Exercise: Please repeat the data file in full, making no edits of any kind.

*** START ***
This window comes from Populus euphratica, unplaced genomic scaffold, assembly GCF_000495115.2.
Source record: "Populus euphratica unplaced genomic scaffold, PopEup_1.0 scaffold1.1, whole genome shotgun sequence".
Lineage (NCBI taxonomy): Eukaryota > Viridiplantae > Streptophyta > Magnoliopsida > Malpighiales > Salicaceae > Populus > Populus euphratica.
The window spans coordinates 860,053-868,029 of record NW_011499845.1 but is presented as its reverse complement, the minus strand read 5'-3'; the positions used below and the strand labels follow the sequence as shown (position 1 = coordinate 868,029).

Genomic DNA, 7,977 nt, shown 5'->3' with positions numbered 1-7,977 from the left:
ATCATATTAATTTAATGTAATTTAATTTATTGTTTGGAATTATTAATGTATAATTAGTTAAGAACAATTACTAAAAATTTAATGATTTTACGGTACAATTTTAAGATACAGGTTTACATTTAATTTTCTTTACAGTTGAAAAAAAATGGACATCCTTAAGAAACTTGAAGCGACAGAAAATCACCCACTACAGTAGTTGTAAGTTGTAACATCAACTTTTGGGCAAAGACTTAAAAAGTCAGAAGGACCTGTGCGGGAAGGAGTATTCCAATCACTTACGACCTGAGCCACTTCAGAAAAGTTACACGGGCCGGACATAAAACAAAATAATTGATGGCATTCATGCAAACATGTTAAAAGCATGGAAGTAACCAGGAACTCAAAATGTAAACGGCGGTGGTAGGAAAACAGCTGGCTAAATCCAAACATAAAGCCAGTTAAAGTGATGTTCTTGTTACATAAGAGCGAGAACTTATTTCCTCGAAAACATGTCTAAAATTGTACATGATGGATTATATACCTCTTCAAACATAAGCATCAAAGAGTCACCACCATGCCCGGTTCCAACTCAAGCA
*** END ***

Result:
This window comes from Populus euphratica, unplaced genomic scaffold, assembly GCF_000495115.2.
Source record: "Populus euphratica unplaced genomic scaffold, PopEup_1.0 scaffold1.1, whole genome shotgun sequence".
Lineage (NCBI taxonomy): Eukaryota > Viridiplantae > Streptophyta > Magnoliopsida > Malpighiales > Salicaceae > Populus > Populus euphratica.
The window spans coordinates 860,053-868,029 of record NW_011499845.1 but is presented as its reverse complement, the minus strand read 5'-3'; the positions used below and the strand labels follow the sequence as shown (position 1 = coordinate 868,029).

Genomic DNA, 7,977 nt, shown 5'->3' with positions numbered 1-7,977 from the left:
ATCATATTAATTTAATGTAATTTAATTTATTGTTTGGAATTATTAATGTATAATTAGTTAAGAACAATTACTAAAAATTTAATGATTTTACGGTACAATTTTAAGATACAGGTTTACATTTAATTTTCTTTACAGTTGAAAAAAAATGGACATCCTTAAGAAACTTGAAGCGACAGAAAATCACCCACTACAGTAGTTGTAAGTTGTAACATCAACTTTTGGGCAAAGACTTAAAAAGTCAGAAGGACCTGTGCGGGAAGGAGTATTCCAATCACTTACGACCTGAGCCACTTCAGAAAAGTTACACGGGCCGGACATAAAACAAAATAATTGATGGCATTCATGCAAACATGTTAAAAGCATGGAAGTAACCAGGAACTCAAAATGTAAACGGCGGTGGTAGGAAAACAGCTGGCTAAATCCAAACATAAAGCCAGTTAAAGTGATGTTCTTGTTACATAAGAGCGAGAACTTATTTCCTCGAAAACATGTCTAAAATTGTACATGATGGATTATATACCTCTTCAAACATAAGCATCAAAGAGTCACCACCATGCCCGGTTCCAACTCAAGCA